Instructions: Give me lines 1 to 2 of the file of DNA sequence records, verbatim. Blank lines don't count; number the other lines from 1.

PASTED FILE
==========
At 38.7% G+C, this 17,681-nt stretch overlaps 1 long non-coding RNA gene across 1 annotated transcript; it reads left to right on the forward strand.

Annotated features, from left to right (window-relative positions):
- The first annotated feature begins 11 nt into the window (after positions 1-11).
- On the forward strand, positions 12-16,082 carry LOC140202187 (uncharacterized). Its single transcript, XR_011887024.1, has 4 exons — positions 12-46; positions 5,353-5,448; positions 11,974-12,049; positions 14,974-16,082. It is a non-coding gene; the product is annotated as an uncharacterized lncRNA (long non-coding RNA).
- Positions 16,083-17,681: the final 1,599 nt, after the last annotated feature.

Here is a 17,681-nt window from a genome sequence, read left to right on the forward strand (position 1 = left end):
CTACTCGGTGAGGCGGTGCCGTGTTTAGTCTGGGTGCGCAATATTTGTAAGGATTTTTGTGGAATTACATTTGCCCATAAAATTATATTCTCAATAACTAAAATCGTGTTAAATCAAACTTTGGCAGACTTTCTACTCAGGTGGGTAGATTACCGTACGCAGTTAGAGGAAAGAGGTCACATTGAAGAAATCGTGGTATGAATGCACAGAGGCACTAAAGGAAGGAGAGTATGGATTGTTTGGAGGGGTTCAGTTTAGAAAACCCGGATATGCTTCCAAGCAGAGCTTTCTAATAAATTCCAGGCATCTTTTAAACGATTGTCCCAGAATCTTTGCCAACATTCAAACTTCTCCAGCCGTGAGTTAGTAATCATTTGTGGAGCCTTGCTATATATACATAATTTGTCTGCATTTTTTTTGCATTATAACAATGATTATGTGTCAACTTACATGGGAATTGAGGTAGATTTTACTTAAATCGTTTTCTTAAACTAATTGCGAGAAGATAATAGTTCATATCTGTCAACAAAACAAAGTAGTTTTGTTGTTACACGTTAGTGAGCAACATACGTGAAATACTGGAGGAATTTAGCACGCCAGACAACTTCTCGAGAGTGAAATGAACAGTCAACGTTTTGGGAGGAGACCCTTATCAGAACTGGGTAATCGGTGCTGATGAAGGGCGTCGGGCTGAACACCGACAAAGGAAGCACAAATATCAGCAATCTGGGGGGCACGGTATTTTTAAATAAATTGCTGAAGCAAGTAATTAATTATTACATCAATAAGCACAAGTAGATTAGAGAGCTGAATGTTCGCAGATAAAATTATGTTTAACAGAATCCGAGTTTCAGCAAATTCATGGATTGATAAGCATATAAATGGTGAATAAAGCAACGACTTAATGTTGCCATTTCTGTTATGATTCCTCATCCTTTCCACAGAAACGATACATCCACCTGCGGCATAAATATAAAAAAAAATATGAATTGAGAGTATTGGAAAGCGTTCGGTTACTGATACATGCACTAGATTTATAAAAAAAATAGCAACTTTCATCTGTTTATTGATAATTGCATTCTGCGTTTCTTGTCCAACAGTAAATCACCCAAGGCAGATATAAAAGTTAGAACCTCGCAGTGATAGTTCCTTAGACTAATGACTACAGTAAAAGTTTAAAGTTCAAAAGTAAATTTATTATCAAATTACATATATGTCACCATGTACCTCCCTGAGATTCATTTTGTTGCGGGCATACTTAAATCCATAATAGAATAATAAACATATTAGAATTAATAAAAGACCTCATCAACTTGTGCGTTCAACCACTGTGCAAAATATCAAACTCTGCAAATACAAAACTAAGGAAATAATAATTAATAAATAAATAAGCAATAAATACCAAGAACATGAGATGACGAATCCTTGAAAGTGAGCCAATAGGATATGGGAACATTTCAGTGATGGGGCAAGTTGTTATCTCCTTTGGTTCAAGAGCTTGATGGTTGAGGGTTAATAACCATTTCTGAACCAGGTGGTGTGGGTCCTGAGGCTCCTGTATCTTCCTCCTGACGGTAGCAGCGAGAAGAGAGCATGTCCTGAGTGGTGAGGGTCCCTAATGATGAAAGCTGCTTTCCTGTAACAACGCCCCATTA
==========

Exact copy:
At 38.7% G+C, this 17,681-nt stretch overlaps 1 long non-coding RNA gene across 1 annotated transcript; it reads left to right on the forward strand.

Annotated features, from left to right (window-relative positions):